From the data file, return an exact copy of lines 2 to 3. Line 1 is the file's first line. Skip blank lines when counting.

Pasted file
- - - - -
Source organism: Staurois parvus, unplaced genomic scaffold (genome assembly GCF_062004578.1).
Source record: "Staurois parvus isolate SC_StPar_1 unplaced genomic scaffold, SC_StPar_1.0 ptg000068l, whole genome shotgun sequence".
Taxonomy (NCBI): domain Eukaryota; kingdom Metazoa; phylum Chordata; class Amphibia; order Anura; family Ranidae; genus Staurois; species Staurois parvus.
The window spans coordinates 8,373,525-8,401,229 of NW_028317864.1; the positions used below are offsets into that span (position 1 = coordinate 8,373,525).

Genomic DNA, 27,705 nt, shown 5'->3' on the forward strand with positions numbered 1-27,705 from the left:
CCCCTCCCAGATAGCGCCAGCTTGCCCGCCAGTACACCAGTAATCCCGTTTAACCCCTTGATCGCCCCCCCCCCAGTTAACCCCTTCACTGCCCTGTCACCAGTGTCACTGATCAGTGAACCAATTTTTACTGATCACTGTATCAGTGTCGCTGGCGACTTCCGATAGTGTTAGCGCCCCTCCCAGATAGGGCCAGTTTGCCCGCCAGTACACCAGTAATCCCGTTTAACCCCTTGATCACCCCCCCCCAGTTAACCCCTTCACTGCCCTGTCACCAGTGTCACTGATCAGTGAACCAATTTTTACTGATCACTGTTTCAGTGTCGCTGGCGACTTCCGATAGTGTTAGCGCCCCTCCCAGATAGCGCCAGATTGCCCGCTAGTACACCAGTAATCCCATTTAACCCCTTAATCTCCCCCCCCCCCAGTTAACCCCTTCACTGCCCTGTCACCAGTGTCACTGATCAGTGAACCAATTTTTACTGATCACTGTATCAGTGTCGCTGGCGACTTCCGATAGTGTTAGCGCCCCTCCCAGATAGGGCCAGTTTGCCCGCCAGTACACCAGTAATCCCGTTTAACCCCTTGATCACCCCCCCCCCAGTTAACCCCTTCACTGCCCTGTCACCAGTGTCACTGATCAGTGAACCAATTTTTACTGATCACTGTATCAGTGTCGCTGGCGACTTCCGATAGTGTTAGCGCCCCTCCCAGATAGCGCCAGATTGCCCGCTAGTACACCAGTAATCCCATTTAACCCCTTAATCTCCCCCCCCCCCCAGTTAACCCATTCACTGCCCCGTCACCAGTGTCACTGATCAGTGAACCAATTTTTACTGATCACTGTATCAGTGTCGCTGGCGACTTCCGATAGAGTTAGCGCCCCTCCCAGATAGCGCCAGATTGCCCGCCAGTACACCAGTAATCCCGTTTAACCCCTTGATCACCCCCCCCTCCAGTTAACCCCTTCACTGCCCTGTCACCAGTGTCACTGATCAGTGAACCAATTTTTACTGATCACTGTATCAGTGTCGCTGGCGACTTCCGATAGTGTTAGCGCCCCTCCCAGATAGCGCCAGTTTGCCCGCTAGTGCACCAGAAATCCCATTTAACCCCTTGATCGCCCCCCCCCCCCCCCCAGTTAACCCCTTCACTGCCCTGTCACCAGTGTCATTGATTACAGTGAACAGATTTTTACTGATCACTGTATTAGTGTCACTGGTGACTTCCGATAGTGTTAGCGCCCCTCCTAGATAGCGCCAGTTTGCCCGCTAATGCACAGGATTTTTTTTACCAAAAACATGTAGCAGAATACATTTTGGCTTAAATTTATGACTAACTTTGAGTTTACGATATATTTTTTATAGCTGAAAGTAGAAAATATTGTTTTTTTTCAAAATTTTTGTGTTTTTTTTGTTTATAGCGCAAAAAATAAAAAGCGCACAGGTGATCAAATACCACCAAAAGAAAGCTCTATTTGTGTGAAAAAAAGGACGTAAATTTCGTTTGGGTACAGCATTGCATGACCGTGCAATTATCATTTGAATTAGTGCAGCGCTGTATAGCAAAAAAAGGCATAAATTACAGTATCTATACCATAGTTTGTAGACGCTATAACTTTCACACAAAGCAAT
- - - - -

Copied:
Source record: "Staurois parvus isolate SC_StPar_1 unplaced genomic scaffold, SC_StPar_1.0 ptg000068l, whole genome shotgun sequence".
Taxonomy (NCBI): domain Eukaryota; kingdom Metazoa; phylum Chordata; class Amphibia; order Anura; family Ranidae; genus Staurois; species Staurois parvus.